March 2016


LEGABIBO CASE: Botswana Court Orders State to Register LGBTI Organisation

16th March has gone down in history as a great victory for the Lesbian, Gay, Bisexual, Transgender and Intersex community in Botswana and Africa as a whole after LGBTI organization LEGABIBO (The Lesbians, Gays & Bisexuals of Botswana) won a court case where the state was instructed to register and officially recognize the sexual minorities’ body.


Women’s Day! Sheer Mockery: One Man’s View on Women’s Day

I followed with keen interest online engagements on the occasion of International Women’s Day. To say the least, it’s quite disgusting to see what people make of this day. While majority appreciate the fact that women hold a special position in our lives and therefore require recognition, the cartoons all depicted men taking over so-called women’s chores for celebratory purposes.


Uganda’s LGBTI Activists and Allies Speak Out on Women’s Day

So often, people who work tirelessly and put their own lives at stake for the sake of the greater good go unappreciated or even unrecognized. This Women’s day, we talk to some of the women in Uganda’s Lesbian, Gay, Bisexual, Transgender and Intersex (LGBTI) community that have been an inspiration not only through their works but also their lives.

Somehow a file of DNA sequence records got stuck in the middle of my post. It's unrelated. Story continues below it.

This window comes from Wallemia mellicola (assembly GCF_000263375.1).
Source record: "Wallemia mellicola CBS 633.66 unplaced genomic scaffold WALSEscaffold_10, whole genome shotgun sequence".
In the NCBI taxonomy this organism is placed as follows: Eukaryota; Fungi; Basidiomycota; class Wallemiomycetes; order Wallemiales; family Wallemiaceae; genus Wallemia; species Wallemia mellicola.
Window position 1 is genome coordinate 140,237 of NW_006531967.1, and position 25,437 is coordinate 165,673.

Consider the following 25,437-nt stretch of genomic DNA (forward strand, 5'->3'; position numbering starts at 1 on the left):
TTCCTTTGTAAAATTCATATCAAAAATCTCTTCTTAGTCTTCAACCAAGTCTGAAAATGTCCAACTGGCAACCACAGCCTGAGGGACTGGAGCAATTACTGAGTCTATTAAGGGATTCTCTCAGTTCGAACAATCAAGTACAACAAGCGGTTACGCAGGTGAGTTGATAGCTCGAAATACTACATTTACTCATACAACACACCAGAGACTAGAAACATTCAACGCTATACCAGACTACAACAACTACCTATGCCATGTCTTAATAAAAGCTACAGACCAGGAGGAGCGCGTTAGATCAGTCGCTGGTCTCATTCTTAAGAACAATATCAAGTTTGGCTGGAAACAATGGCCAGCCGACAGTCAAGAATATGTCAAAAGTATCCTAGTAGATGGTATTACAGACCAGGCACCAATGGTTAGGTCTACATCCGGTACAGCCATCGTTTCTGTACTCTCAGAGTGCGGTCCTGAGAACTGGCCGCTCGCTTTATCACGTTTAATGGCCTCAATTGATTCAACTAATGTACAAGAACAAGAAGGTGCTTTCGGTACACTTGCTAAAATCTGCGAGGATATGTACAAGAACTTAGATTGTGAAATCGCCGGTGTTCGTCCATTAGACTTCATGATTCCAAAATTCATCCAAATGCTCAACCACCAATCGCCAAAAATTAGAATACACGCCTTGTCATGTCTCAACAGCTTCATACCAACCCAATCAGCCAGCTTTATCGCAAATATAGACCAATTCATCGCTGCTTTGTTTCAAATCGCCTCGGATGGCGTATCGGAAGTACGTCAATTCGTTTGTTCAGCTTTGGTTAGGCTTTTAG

FARUG Spearheads 2016 Women’s Day Celebrations

As the world celebrates International Women’s Day tomorrow, Freedom and Roam Uganda (FARUG) the first Lesbian, Bisexual, Transgender and Intersex organization in Uganda will spearhead the community revelry. To mark the day, FARUG has released a statement to commemorate the day as well as pay respect t the women who have been strong enough to create a difference in the minority community.


Seychelles to Come Good on Promise to Repeal Anti Gay Law

One of Africa’s best holiday destinations Seychelles might be the third country on the continent to repeal its antigay laws.
Section 151 of the country’s Penal Code states that a man who has sex with a man against the order of nature can be jailed for up to fourteen years but the Seychelles government is now considering to scrap this law entirely.

Skip to toolbar